As always with Gibson, choosing your new Les Paul is no simple “one or “the other” choice. There’s this one, that one, the other one, the flashy-looking one, the workhorse one, the super value ones, and the “touch of luxury” options...

And that’s even the case with just two models: 2017’s Les Paul Studio and Les Paul Standard. Let’s look at both of those... and only in their T guise. The HP spec – available for both, and featuring the chromed hardware, G Force tuning, Soloist necks et al – will have to wait.

Some differences between the Les Paul Studio T and Les Paul Standard T are visual, some are “feel”, others are tonal. At heart, though, they’re both great guitars. Here are the headline differences...

The Body

This is where you’ll see a definite difference.

* The Les Paul Studio (left) has a A Grade plain maple top, and no binding on the body or neck.

* The Les Paul Standard (right) has a AAA Grade flamed maple figured top and binding. It also has a bound neck.

Gibson 2017

Other than those differences, the body and necks of both use the classic Gibson recipe of mahogany tonewoods for the body and neck. Which is “better”? Only your tastes can decide that although, of course, you pay a premium for AAA Grade flame maple.

The Neck

Other than the no binding/binding visuals, the Studio and Standard necks look the same with those classic Gibson trapezoidal inlays and rosewood fingerboards.

Pick each guitar up, though, and you will feel a difference.

* The Les Paul Studio has a conventional SlimTaper neck.

* The Les Paul Standard has an asymmetrical SlimTaper neck.

While both are what Gibson calls “modern” necks, the asymmetrical neck of the Standard has a slight bulge along the neck where your thumb rests, helping to reduce fatigue when playing long sessions. Again, it’s more expensive to manufacture.

Also, the Standard’s design uses a compound radius – the curve is a little flatter at the highest frets. The Studio uses the more traditional approach of a standard curve throughout the fingerboard’s length. If you immediately think the Studio and Standard feel different, this is likely why!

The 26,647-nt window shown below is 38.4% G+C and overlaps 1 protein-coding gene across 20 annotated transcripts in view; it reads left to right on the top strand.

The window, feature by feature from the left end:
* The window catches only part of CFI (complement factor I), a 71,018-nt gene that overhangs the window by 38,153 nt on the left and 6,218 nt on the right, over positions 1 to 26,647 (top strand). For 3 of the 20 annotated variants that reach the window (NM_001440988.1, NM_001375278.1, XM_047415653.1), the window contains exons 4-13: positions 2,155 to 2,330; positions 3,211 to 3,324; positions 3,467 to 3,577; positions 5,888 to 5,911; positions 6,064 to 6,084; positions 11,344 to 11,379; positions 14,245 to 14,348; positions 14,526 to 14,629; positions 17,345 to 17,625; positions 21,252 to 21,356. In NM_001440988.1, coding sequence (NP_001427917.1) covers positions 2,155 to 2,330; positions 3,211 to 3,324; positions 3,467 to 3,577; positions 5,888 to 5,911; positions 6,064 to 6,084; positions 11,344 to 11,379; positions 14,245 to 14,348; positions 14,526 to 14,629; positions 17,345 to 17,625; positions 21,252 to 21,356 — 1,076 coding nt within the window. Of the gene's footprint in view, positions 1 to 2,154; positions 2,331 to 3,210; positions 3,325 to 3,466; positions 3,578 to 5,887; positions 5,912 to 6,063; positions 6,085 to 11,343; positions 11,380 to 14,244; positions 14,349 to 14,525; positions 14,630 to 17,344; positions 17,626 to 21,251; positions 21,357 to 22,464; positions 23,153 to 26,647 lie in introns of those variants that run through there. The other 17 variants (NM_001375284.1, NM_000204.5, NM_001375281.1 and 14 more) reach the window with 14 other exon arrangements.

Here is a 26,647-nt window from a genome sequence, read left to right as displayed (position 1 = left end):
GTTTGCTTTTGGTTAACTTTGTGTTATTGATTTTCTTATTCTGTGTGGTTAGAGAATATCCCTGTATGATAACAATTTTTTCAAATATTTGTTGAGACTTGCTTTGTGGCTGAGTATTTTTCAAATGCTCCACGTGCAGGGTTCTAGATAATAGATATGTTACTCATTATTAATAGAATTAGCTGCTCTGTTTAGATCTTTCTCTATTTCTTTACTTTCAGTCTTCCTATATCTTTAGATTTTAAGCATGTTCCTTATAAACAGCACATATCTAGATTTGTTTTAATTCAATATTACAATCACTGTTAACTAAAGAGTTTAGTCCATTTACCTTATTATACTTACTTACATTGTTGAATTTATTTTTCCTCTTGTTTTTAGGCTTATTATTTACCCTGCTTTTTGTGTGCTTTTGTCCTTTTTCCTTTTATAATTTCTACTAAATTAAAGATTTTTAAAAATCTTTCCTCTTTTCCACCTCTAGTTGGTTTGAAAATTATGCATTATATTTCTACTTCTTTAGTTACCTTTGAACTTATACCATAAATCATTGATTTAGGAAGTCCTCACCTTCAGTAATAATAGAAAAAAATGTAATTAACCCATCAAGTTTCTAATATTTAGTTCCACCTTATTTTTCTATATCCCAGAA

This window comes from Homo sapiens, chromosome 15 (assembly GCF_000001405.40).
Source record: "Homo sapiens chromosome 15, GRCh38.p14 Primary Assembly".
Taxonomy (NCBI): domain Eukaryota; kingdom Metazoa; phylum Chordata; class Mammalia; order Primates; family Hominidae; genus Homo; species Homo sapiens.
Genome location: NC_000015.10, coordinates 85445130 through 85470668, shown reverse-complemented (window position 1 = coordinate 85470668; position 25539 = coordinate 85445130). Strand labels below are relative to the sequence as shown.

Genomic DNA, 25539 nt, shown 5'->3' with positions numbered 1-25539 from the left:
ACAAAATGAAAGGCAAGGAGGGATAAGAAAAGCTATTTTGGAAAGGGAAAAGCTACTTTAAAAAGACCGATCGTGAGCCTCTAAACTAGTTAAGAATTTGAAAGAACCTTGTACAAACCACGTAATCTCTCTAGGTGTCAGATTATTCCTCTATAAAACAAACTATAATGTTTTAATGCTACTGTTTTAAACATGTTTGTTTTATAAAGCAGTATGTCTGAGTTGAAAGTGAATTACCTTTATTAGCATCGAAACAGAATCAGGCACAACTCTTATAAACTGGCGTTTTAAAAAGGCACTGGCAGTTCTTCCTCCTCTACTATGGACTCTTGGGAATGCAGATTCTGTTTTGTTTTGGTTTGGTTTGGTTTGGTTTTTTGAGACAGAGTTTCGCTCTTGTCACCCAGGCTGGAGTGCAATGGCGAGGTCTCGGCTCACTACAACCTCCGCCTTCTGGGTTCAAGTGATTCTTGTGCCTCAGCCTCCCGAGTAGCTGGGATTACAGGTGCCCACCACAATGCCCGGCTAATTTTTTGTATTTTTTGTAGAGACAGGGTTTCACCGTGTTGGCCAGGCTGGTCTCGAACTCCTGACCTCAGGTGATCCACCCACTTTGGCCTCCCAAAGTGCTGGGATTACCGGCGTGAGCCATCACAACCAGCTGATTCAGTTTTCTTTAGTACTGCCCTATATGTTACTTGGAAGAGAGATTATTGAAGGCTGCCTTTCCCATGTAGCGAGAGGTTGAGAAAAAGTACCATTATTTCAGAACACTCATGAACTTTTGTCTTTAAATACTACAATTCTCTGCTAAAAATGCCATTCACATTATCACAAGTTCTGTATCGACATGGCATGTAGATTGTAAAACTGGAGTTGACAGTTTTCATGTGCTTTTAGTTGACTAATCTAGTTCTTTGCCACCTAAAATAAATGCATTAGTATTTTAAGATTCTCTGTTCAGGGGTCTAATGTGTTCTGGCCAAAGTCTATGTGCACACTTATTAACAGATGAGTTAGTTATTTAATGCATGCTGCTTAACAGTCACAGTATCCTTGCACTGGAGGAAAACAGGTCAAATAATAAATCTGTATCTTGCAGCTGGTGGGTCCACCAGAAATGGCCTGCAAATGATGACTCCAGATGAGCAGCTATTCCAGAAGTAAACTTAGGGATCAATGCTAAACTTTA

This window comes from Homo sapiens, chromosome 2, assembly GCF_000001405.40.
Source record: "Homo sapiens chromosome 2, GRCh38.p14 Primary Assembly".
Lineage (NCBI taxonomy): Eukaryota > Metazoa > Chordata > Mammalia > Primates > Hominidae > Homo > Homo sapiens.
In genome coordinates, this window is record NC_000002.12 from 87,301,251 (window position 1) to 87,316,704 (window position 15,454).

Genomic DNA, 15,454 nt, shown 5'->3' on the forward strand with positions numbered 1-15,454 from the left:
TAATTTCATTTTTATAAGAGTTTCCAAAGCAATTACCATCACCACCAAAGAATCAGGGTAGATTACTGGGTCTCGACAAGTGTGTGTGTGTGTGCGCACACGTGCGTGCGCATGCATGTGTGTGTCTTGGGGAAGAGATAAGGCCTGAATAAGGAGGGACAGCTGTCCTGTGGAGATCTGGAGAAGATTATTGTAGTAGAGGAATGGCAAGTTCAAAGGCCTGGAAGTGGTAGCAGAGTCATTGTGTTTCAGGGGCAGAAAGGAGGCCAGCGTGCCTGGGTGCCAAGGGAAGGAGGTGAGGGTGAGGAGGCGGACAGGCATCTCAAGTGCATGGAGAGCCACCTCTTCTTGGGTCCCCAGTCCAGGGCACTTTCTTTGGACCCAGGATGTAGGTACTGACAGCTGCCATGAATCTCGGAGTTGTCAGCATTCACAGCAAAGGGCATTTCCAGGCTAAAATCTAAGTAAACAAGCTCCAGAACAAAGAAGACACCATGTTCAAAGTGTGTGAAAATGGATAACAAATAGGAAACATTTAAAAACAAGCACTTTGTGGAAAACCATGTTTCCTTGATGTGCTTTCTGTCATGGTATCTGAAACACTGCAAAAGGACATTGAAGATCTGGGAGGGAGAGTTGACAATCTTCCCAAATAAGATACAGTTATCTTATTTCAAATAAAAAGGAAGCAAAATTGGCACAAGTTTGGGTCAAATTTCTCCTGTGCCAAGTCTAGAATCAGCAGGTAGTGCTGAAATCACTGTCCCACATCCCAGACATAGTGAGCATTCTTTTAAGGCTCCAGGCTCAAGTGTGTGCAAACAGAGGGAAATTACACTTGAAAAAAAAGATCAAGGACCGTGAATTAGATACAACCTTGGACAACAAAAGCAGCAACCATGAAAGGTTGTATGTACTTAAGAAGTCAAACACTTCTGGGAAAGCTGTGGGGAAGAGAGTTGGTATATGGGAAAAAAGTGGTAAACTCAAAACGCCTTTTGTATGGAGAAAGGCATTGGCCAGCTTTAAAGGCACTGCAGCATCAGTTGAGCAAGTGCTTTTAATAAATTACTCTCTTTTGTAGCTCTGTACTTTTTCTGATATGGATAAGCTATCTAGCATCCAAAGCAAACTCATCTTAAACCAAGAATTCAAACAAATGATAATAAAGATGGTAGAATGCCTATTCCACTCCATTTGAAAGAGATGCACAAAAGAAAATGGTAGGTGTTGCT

Both models are made with the classic Les Paul body design and construction that we've all come to know and love, although the Studio's body is a little thinner than that of the Standard. Both the Les Paul Studio and Les Paul Standard feature Ultra-Modern weight relief, the choice of many guitar players for extended playing time, and a touch of added resonance. Ultra-modern weight relief uses the same type of “wedge” cutout as modern weight relief, but extends the wedge’s width somewhat.

Pickups and Controls

There’s a significant difference here.

* The Les Paul Studio has Gibson 490R and 498T humbuckers.

* The Les Paul Standard has Burstbucker Pro Rhythm and Burstbucker Pro Lead humbuckers. These have alnico magnets and mismatched coils, much like Gibson’s hallowed PAF (Patent Applied For) ‘buckers of old. They offer a shade more output than the Studio’s, too, but it’s the Standard’s controls that offer a more significant difference.

While both have the traditional two volume/two tone configuration, and both volume controls are push-pull types that turn on Gibson’s Tuned Coil Tap circuit, the Standard has an additional push-pull switch for phase switching and other for pure bypass.

Let’s start with the Tuned Coil Tap circuit on both. It’s nothing like the old school coil taps that reduced volume and thinned the sound. Instead, the Tuned Coil Tap gives a single-coil tone, but with more character and less “brittleness” than standard single-coil pickups.

And the additional push-pull on the Standard? This is cool, people! The pure bypass feature sends your pickups directly to the output jack, bypassing the volume and tone controls. In practical terms, it’s also like having two presets on your guitar – pure bypass, and whatever volume and tone settings are in play when you’re not using pure bypass.

Tuners and Bridge

Both Studio and Standard have Grover kidney-style tuners, but the Standard’s are locking tuners for extra reliability. On both, the bridge and stopbar are aluminum Tune-o-matics with steel thumbwheels and chrome plating.


Gibson 2017

If you think of the Studio as the more “functional” Les Paul, you can see and feel that in the Studio’s speed knobs. The Standard adds a more sophisticated touch with amber top hats.

Colors and Plastics

Gibson 2017

* The Studio comes in three finishes: Wine Red, Ebony and Black Cherry Burst. The Wine Red has cream plastic pickup rings and pickguard, the Ebony and Black Cherry Burst’s are black.

* With that AAA Grade flamed maple top, the Standard offers some more luxurious colors: Heritage Cherry Sunburst, Honey Burst, Bourbon Burst, and Blueberry Burst. These are lighter colors, and the plastics are cream on all Standards.

Studio or Standard? The Choice Is Yours...

We’d all like to believe we’re not swayed by how guitars look, just how they sound and play... but that’s not quite true is it? And for many players – the additional pure bypass / switching options on the Standard aside – it could be aesthetics that swings the choice here.

Still, there’s no right or wrong. Personally, I love the no-frills blackness of the Les Paul Studio in Ebony... but I’m also wowed by the Standard in Bourbon Burst. What about you? Other players might put a lot more value on the extra tonal options of the Standards. Oh heck, you could buy one of each?

But at their core, these are both brilliantly spec’d Les Pauls for the modern player. Tone-wise, both Studio and Standard have the Tuned Coil Tap, a really special feature, and the Ultra-Modern weight relief of both makes long playing times a pleasure. Be gone, “Les Paul hunch”!

You get value with the Studio and luxury with the Standard, but they’re in the same league when it comes to tone and playability. And that’s the league you only reach with a genuine Gibson Les Paul.